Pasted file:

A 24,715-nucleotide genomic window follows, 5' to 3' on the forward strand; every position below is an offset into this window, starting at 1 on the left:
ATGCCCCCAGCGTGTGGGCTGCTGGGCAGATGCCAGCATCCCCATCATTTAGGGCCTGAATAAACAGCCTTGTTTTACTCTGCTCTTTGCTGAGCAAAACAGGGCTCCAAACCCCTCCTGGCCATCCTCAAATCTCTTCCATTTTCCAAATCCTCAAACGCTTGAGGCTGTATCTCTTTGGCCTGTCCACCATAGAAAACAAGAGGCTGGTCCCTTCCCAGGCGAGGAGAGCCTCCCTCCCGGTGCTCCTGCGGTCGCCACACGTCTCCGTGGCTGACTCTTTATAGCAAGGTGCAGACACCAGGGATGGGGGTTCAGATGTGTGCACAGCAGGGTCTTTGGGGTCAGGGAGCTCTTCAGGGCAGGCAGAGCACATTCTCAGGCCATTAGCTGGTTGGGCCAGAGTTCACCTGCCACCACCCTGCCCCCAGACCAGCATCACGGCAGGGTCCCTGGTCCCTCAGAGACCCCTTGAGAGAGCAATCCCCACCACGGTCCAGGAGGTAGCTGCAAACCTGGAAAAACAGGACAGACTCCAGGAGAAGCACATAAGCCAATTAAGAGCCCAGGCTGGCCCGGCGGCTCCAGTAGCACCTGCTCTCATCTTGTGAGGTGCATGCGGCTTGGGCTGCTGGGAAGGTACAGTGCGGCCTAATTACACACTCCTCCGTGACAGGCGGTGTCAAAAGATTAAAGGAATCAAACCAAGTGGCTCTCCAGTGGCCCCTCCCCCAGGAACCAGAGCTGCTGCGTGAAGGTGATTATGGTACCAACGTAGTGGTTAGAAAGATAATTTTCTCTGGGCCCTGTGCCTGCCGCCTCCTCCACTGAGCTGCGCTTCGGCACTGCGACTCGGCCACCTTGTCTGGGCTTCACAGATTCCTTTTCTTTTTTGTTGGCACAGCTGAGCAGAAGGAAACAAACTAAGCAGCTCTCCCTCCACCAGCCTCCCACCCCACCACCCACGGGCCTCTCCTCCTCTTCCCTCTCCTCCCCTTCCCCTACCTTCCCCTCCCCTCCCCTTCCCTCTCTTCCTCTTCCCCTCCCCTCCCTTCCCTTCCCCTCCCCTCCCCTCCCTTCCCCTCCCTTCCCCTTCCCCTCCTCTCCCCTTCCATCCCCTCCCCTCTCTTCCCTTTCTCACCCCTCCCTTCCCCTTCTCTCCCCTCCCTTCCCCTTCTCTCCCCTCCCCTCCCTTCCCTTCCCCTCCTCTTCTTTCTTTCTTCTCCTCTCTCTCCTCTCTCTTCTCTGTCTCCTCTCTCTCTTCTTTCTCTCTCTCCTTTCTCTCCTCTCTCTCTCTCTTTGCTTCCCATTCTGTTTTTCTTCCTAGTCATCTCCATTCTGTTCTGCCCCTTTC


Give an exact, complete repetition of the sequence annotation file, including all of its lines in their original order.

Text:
A 24,715-nucleotide genomic window follows, 5' to 3' on the forward strand; every position below is an offset into this window, starting at 1 on the left:
ATGCCCCCAGCGTGTGGGCTGCTGGGCAGATGCCAGCATCCCCATCATTTAGGGCCTGAATAAACAGCCTTGTTTTACTCTGCTCTTTGCTGAGCAAAACAGGGCTCCAAACCCCTCCTGGCCATCCTCAAATCTCTTCCATTTTCCAAATCCTCAAACGCTTGAGGCTGTATCTCTTTGGCCTGTCCACCATAGAAAACAAGAGGCTGGTCCCTTCCCAGGCGAGGAGAGCCTCCCTCCCGGTGCTCCTGCGGTCGCCACACGTCTCCGTGGCTGACTCTTTATAGCAAGGTGCAGACACCAGGGATGGGGGTTCAGATGTGTGCACAGCAGGGTCTTTGGGGTCAGGGAGCTCTTCAGGGCAGGCAGAGCACATTCTCAGGCCATTAGCTGGTTGGGCCAGAGTTCACCTGCCACCACCCTGCCCCCAGACCAGCATCACGGCAGGGTCCCTGGTCCCTCAGAGACCCCTTGAGAGAGCAATCCCCACCACGGTCCAGGAGGTAGCTGCAAACCTGGAAAAACAGGACAGACTCCAGGAGAAGCACATAAGCCAATTAAGAGCCCAGGCTGGCCCGGCGGCTCCAGTAGCACCTGCTCTCATCTTGTGAGGTGCATGCGGCTTGGGCTGCTGGGAAGGTACAGTGCGGCCTAATTACACACTCCTCCGTGACAGGCGGTGTCAAAAGATTAAAGGAATCAAACCAAGTGGCTCTCCAGTGGCCCCTCCCCCAGGAACCAGAGCTGCTGCGTGAAGGTGATTATGGTACCAACGTAGTGGTTAGAAAGATAATTTTCTCTGGGCCCTGTGCCTGCCGCCTCCTCCACTGAGCTGCGCTTCGGCACTGCGACTCGGCCACCTTGTCTGGGCTTCACAGATTCCTTTTCTTTTTTGTTGGCACAGCTGAGCAGAAGGAAACAAACTAAGCAGCTCTCCCTCCACCAGCCTCCCACCCCACCACCCACGGGCCTCTCCTCCTCTTCCCTCTCCTCCCCTTCCCCTACCTTCCCCTCCCCTCCCCTTCCCTCTCTTCCTCTTCCCCTCCCCTCCCTTCCCTTCCCCTCCCCTCCCCTCCCTTCCCCTCCCTTCCCCTTCCCCTCCTCTCCCCTTCCATCCCCTCCCCTCTCTTCCCTTTCTCACCCCTCCCTTCCCCTTCTCTCCCCTCCCTTCCCCTTCTCTCCCCTCCCCTCCCTTCCCTTCCCCTCCTCTTCTTTCTTTCTTCTCCTCTCTCTCCTCTCTCTTCTCTGTCTCCTCTCTCTCTTCTTTCTCTCTCTCCTTTCTCTCCTCTCTCTCTCTCTTTGCTTCCCATTCTGTTTTTCTTCCTAGTCATCTCCATTCTGTTCTGCCCCTTTC